Exercise helps maintain physical fitness and overall health and wellness. Whether strengthening muscles and the cardiovascular system, honing athletic skills, or losing or maintaining weight, exercising is an important part of life.
So just how much exercise should you be getting per day? Should you eat before or after exercising? Best Food Facts put together this handy infographic with exercising facts.
Additives like carrageenan, maltodextrin, azodicarbonamide and xylitol are not unfamiliar to our food ingredients list. But if we can't pronounce them, should we really be eating them?
It's true - your food contains chemicals. Julie M. Jones, PhD, CNS, LN, CFS, FICC, Distinguished Scholar and Professor Emerita, Foods and Nutrition, St. Catherine University, says, "Food is made of chemicals." But not all chemicals are bad, explains Dr. Jones.
Alice Henneman, MS, RD, is an Extension Educator of Nutrition, Food Safety and Cooking, University of Nebraska-Lincoln. To get to know Alice, Best Food Facts asked her a few questions.
Join the Best Food Facts Trans Fats: Moving off the Label webcast Feb. 11, from 2-3 p.m. Central/3-4 p.m. Eastern to get the scoop on all things trans fats.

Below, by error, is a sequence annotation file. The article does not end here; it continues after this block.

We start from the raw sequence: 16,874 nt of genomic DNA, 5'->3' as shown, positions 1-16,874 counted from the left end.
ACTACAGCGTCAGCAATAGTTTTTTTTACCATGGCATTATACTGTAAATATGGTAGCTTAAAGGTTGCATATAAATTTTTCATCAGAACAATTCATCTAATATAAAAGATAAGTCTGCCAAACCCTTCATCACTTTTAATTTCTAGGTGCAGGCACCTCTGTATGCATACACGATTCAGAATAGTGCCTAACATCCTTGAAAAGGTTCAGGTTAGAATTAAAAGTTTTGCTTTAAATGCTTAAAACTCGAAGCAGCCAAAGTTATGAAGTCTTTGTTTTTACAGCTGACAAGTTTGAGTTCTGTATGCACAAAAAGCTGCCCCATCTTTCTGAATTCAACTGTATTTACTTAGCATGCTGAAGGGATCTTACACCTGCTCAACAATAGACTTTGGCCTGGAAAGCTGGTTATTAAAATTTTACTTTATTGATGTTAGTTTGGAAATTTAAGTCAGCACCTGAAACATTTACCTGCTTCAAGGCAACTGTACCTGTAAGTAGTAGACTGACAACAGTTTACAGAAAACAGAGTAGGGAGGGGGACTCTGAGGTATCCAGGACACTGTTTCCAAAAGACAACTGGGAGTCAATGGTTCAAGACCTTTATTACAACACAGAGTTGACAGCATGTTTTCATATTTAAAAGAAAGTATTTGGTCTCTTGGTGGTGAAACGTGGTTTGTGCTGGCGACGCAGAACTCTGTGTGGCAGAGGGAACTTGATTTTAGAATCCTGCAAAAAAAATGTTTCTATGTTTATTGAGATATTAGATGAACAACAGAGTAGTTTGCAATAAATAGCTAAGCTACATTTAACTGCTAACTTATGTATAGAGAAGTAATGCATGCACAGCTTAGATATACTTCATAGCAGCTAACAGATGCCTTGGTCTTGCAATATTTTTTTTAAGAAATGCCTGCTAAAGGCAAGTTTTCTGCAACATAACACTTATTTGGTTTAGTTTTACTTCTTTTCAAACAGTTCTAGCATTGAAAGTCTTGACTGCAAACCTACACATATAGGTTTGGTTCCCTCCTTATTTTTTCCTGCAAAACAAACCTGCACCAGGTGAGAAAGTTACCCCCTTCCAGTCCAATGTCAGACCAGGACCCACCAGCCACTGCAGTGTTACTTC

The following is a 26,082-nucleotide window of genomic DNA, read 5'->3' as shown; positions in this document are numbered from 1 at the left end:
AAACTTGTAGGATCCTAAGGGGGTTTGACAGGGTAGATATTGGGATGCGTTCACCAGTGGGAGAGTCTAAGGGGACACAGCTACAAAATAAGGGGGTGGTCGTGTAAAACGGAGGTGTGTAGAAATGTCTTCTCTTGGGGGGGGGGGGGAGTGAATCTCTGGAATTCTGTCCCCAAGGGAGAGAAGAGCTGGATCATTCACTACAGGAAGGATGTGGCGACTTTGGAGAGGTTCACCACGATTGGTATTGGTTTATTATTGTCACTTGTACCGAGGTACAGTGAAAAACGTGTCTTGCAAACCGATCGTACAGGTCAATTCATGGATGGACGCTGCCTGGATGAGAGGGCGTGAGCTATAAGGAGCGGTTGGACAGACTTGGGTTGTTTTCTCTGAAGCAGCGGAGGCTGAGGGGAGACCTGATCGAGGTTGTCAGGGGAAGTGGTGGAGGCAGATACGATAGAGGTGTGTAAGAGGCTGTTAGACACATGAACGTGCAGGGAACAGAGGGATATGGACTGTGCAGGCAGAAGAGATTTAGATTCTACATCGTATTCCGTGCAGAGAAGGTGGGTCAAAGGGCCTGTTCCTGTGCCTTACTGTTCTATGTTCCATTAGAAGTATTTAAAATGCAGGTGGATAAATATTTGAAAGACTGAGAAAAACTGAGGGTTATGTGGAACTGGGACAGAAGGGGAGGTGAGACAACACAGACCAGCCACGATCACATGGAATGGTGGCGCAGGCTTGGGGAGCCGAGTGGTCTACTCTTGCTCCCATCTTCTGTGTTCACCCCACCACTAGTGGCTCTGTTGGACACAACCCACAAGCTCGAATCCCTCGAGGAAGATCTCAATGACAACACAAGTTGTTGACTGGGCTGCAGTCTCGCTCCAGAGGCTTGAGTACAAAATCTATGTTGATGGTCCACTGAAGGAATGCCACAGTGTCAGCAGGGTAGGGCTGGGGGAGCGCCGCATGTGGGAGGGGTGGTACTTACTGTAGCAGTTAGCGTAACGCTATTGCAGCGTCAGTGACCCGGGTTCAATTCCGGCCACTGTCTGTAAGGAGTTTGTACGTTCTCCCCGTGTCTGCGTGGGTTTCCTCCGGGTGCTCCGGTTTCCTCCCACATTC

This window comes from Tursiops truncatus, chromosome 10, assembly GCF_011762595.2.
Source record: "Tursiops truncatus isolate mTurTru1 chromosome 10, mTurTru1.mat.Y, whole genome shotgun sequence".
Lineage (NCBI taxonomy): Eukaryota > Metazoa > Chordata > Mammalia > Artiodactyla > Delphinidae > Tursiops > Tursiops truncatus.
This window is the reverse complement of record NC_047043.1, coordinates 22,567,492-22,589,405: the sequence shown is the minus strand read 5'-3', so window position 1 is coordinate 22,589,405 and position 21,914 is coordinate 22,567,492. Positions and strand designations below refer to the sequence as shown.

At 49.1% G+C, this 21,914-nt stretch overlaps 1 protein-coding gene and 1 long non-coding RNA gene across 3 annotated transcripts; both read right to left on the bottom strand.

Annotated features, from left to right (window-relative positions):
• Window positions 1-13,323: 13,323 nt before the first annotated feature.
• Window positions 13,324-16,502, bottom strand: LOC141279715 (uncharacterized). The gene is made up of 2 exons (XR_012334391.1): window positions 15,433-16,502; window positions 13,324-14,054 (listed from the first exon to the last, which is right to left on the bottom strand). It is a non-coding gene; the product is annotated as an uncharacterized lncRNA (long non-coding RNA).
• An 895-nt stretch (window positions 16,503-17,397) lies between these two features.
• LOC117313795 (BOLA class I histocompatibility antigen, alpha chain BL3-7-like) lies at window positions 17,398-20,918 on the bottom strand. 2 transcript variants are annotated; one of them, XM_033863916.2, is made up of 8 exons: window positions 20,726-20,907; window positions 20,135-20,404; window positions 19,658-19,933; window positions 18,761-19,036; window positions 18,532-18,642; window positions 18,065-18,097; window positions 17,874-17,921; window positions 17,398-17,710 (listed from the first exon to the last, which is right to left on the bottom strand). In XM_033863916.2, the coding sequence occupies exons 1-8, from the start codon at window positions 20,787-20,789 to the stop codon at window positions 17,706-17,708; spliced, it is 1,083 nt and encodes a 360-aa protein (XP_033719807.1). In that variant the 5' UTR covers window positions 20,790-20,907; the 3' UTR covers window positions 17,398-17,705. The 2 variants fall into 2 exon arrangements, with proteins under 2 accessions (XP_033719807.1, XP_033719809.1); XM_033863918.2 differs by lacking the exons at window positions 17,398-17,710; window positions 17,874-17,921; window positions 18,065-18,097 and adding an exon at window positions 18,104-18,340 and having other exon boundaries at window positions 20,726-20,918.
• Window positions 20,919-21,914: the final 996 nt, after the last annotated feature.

Confused about ingredient lists and the Nutrition Facts panel? Let registered dietitian and author Carolyn O'Neil help you crack the nutrition code.
Simple steps ensure meat and eggs are safe from the farm to our plates.
Take our latest poll! When shopping for groceries, what is the leading factor you consider?
Confused about FDA’s plans to take a closer look at 4-methylimidazole, better known as 4-MEI? This chemical compound gives your most beloved foods and drinks (i.e. cola, breads, coffee, etc.) that caramel coloring.
Connie Diekman, M.Ed., RD, CSSD, LD, is a Board Certified Specialist in Sports Dietetics, Director of University Nutrition at Washington University in St. Louis. To get to know Connie, Best Food Facts asked her to answer a few questions.
The convenience of frozen frutis and vegetables is great, but the nutritional value is even better.
Good reasons to schedule a tea break.
We have so many choices in our grocery store's dairy case - whole milk, heavy whipping cream, 2% cheese, fat-free skim yogurt. But are there more steroid hormones in the full-fat versions of dairy products? If so, are high-fat dairy products, like whole milk and whipping cream, more likely to have more steroids than those dairy products with less fat, like fat free/skim milk?
Are you gaga for Greek yogurt? You're not alone. This creamy, cultured-milk concoction packs a powerful nutritional punch and is taking center stage on dairy shelves across the country.
Dr. Tony Shelton is a Professor of Entomology at Cornell University. To get to know Dr. Shelton, Best Food Facts asked him to answer a few questions.